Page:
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Get up to speed quickly with the new features in After Effects CS6. Join veteran After Effects user Chris Meyer as he explores the key enhancements to this industry standard visual effects and motion graphics software. Chris shares creative ideas and important production advice while covering the strengths of features such as memory optimization with the new global performance cache, 3D motion tracking with the 3D Camera Tracker, and the new 3D rendering engine for ray-traced 3D rendering.
One of the biggest new features After Effects CS6 for motion graphics artists like Trish and myself is the inclusion of a brand-new ray-traced 3D rendering engine in After Effects. Now the previous rendering engine, which is now called the Classic 3D Renderer, allowed you to put objects in 3D space but didn't give them any depth, no extrusion. They were just a postcard in space. And some people used to call this 2.5D, not true 3D. Well now, you have a choice to use the Classic 3D Renderer or the new ray-traced renderer, where you can take shape layers and text layers, extrude them, bevel them, give them transparency, and then give them reflections, including the ability to support an environment map that surrounds your composition.
You can also take flat layers like still images and movie files and at least bend them and have them also be partially transparent, or to reflect other objects inside your composition. This isn't a replacement for dedicated 3D programs, or even fancy plug-ins like Zaxwerks Invigorator. You can't import 3D models. You cannot put your own textures on the surfaces of these layers in After Effects. But it does creates some really nice graphical looks that look really good for text, logos, and other common elements like that. Now there is a big gotcha with this particular ray-traced rendering engine: it relies heavily on the GPU of your card to accelerate it.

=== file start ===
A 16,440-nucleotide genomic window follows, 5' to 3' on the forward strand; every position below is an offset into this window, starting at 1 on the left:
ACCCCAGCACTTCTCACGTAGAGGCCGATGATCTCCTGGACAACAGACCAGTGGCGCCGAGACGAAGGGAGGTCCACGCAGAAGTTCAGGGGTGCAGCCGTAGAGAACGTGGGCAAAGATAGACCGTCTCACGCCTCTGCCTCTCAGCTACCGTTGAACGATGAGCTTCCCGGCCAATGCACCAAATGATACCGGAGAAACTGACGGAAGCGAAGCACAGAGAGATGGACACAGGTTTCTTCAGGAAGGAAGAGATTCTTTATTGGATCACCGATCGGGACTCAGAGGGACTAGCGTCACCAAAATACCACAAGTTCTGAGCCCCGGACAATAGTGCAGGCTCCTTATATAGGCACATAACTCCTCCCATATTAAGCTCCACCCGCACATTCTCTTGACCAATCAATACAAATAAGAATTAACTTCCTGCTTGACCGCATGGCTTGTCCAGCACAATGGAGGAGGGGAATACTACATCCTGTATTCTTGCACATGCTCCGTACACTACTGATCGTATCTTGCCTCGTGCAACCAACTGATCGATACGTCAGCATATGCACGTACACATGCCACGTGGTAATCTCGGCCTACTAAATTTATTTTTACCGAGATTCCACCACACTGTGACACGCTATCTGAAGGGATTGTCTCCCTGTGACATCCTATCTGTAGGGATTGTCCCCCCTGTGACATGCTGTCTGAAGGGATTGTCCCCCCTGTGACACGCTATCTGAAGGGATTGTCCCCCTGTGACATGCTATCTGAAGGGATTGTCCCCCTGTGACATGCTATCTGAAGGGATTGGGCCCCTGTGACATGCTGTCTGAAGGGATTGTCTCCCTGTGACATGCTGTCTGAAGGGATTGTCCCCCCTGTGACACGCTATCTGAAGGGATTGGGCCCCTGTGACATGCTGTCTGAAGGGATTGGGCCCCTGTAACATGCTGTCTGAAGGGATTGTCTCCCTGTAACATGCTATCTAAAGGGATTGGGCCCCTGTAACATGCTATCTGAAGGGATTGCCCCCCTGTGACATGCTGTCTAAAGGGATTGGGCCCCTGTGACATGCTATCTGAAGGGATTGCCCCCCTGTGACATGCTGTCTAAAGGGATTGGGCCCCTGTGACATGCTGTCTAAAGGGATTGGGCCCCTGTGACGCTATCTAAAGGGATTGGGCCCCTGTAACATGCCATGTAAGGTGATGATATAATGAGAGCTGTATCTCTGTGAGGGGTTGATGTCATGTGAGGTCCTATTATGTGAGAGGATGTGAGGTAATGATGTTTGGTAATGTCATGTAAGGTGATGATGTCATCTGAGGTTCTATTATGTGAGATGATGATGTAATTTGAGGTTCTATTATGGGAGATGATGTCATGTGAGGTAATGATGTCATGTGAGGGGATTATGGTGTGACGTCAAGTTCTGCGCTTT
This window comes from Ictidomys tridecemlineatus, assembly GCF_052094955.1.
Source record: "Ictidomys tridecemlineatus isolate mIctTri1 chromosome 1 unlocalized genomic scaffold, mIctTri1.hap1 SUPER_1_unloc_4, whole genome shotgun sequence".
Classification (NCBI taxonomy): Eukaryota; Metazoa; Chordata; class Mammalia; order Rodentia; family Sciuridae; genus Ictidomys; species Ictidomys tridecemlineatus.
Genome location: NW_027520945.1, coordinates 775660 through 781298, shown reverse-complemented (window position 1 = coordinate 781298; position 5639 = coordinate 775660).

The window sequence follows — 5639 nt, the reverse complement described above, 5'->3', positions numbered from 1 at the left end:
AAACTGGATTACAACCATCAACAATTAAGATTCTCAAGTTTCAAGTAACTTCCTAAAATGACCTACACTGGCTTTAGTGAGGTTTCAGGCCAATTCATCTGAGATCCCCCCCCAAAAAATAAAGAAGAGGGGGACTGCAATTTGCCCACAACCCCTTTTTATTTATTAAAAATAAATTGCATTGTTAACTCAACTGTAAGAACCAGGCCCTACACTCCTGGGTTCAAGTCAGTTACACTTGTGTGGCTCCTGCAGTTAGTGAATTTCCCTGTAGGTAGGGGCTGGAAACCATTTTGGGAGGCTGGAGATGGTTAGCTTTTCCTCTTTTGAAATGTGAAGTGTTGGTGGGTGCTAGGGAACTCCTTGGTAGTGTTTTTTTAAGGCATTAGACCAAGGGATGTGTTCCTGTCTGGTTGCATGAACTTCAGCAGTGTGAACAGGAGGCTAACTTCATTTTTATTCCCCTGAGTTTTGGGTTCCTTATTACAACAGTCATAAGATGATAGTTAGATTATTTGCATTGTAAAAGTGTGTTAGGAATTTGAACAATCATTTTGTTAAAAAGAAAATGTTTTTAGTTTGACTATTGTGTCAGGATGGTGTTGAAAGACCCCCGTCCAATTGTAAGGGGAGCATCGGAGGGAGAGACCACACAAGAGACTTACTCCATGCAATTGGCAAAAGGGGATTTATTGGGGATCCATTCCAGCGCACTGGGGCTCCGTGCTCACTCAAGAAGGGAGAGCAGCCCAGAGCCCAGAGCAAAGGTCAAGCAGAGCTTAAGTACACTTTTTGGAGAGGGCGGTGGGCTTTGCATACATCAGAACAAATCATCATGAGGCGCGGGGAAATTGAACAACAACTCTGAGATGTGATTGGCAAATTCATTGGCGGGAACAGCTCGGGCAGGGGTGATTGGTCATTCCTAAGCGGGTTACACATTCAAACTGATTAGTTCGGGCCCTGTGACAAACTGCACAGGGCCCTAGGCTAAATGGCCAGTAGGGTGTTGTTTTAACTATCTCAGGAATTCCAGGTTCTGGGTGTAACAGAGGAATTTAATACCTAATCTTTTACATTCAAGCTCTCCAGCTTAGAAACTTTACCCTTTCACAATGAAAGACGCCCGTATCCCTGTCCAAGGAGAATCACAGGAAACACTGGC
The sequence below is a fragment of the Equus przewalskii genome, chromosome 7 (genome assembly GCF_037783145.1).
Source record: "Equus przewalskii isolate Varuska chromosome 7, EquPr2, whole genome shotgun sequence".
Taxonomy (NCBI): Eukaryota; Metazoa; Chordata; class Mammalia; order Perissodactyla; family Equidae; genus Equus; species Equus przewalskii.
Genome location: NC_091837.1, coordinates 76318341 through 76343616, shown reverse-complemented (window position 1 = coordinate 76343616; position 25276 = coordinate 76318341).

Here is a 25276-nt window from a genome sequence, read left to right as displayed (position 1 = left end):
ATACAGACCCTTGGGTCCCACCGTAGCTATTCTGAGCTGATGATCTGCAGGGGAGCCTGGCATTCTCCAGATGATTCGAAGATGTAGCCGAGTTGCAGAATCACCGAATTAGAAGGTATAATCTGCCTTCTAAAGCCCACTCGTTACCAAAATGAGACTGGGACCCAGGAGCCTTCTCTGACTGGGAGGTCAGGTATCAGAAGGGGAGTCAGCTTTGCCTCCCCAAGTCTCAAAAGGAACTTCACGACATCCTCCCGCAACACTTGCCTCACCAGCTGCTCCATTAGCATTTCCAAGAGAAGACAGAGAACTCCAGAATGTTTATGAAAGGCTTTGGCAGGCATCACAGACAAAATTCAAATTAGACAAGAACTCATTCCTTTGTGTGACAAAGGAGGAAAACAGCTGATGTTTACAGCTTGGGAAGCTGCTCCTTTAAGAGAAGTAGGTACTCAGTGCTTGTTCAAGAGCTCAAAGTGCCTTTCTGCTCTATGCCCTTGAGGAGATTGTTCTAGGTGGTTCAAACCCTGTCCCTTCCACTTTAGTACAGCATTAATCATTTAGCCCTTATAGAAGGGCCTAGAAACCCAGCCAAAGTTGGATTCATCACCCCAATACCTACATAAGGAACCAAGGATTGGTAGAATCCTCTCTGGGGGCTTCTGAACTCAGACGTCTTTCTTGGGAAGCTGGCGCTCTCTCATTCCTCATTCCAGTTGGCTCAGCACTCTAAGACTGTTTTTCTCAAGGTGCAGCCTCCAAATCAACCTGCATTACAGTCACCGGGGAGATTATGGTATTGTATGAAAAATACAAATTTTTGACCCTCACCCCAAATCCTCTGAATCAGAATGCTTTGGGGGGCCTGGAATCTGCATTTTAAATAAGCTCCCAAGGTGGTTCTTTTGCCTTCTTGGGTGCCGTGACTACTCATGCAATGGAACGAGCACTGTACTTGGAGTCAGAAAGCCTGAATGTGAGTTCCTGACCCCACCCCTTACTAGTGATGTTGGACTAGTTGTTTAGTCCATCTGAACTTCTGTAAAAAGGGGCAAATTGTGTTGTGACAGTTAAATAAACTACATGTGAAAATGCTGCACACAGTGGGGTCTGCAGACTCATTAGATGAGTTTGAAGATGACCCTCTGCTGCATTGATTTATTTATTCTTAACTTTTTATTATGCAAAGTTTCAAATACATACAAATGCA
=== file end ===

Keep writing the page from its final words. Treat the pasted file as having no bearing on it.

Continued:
Yes, you can go ahead and use the multi-core CPUs in your computer to render these ray-traced images; however, it's going to be on the slow slide. But you really want is an NVIDIA CUDA, C-U-D-A, card inside a desktop machine to really accelerate this. Now, I am talking massive speed differences here. In my case, where I have a 12-core Mac just using the CPU itself was a 44.5 minute render for a fairly common logo in an HD composition.
Using the previous generation NVIDIA FX 4800 card, that came down to 14.5 minutes. Putting in the new generation Quadra 4000 card brought it under 6.5 minutes. Putting in two Quadra 4000s--yes, After Effects will support multiple GPUs inside your machine-- brought it well under 4 minutes. Huge difference in usability of this feature. Now, currently there is only a limited number of cards that give this sort of acceleration. Now I'm including them in a list here off to the side. However, if you do have one of those cards, I think you will find this feature to be really useful and a lot of fun.
So let's explore it in next several movies.
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